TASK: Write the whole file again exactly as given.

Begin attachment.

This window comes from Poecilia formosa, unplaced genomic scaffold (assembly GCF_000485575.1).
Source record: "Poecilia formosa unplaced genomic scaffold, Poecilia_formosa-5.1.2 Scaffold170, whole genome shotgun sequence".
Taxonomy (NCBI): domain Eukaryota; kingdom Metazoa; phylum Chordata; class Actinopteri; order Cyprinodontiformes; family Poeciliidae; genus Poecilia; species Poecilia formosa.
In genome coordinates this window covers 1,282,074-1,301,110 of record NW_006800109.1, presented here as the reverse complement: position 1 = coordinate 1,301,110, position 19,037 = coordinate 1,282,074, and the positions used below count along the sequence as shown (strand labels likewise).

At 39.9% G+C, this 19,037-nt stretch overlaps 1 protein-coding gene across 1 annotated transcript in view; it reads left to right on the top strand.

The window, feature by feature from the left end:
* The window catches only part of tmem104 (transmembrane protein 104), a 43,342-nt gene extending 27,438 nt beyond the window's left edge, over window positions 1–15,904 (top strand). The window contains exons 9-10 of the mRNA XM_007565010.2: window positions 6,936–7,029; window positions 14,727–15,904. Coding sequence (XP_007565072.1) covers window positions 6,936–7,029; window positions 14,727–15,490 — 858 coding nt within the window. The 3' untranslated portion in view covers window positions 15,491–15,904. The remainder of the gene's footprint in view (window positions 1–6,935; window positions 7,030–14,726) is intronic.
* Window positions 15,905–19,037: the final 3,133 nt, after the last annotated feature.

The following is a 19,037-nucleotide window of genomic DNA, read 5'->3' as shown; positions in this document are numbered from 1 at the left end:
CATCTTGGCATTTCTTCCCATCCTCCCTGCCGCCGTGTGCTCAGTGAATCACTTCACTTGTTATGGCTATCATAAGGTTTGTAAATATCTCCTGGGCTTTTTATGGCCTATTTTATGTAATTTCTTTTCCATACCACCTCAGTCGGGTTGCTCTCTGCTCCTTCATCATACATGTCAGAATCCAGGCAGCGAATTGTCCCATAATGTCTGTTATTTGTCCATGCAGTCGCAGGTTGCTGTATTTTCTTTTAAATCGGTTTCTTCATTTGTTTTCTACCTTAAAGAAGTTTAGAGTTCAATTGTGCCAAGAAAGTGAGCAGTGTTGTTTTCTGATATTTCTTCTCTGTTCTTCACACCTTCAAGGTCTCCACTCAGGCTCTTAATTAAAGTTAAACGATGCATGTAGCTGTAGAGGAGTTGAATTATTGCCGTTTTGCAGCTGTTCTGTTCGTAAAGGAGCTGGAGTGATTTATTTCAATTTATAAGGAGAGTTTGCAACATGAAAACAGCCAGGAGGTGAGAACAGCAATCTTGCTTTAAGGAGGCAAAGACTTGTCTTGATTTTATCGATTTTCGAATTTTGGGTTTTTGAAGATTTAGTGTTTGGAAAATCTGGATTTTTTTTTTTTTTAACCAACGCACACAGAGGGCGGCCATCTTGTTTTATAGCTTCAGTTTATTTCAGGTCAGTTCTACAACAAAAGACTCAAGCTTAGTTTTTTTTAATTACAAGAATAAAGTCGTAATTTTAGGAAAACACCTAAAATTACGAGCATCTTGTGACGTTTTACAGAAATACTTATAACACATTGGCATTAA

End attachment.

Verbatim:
This window comes from Poecilia formosa, unplaced genomic scaffold (assembly GCF_000485575.1).
Source record: "Poecilia formosa unplaced genomic scaffold, Poecilia_formosa-5.1.2 Scaffold170, whole genome shotgun sequence".
Taxonomy (NCBI): domain Eukaryota; kingdom Metazoa; phylum Chordata; class Actinopteri; order Cyprinodontiformes; family Poeciliidae; genus Poecilia; species Poecilia formosa.
In genome coordinates this window covers 1,282,074-1,301,110 of record NW_006800109.1, presented here as the reverse complement: position 1 = coordinate 1,301,110, position 19,037 = coordinate 1,282,074, and the positions used below count along the sequence as shown (strand labels likewise).

At 39.9% G+C, this 19,037-nt stretch overlaps 1 protein-coding gene across 1 annotated transcript in view; it reads left to right on the top strand.

The window, feature by feature from the left end:
* The window catches only part of tmem104 (transmembrane protein 104), a 43,342-nt gene extending 27,438 nt beyond the window's left edge, over window positions 1–15,904 (top strand). The window contains exons 9-10 of the mRNA XM_007565010.2: window positions 6,936–7,029; window positions 14,727–15,904. Coding sequence (XP_007565072.1) covers window positions 6,936–7,029; window positions 14,727–15,490 — 858 coding nt within the window. The 3' untranslated portion in view covers window positions 15,491–15,904. The remainder of the gene's footprint in view (window positions 1–6,935; window positions 7,030–14,726) is intronic.
* Window positions 15,905–19,037: the final 3,133 nt, after the last annotated feature.

The following is a 19,037-nucleotide window of genomic DNA, read 5'->3' as shown; positions in this document are numbered from 1 at the left end:
CATCTTGGCATTTCTTCCCATCCTCCCTGCCGCCGTGTGCTCAGTGAATCACTTCACTTGTTATGGCTATCATAAGGTTTGTAAATATCTCCTGGGCTTTTTATGGCCTATTTTATGTAATTTCTTTTCCATACCACCTCAGTCGGGTTGCTCTCTGCTCCTTCATCATACATGTCAGAATCCAGGCAGCGAATTGTCCCATAATGTCTGTTATTTGTCCATGCAGTCGCAGGTTGCTGTATTTTCTTTTAAATCGGTTTCTTCATTTGTTTTCTACCTTAAAGAAGTTTAGAGTTCAATTGTGCCAAGAAAGTGAGCAGTGTTGTTTTCTGATATTTCTTCTCTGTTCTTCACACCTTCAAGGTCTCCACTCAGGCTCTTAATTAAAGTTAAACGATGCATGTAGCTGTAGAGGAGTTGAATTATTGCCGTTTTGCAGCTGTTCTGTTCGTAAAGGAGCTGGAGTGATTTATTTCAATTTATAAGGAGAGTTTGCAACATGAAAACAGCCAGGAGGTGAGAACAGCAATCTTGCTTTAAGGAGGCAAAGACTTGTCTTGATTTTATCGATTTTCGAATTTTGGGTTTTTGAAGATTTAGTGTTTGGAAAATCTGGATTTTTTTTTTTTTTAACCAACGCACACAGAGGGCGGCCATCTTGTTTTATAGCTTCAGTTTATTTCAGGTCAGTTCTACAACAAAAGACTCAAGCTTAGTTTTTTTTAATTACAAGAATAAAGTCGTAATTTTAGGAAAACACCTAAAATTACGAGCATCTTGTGACGTTTTACAGAAATACTTATAACACATTGGCATTAA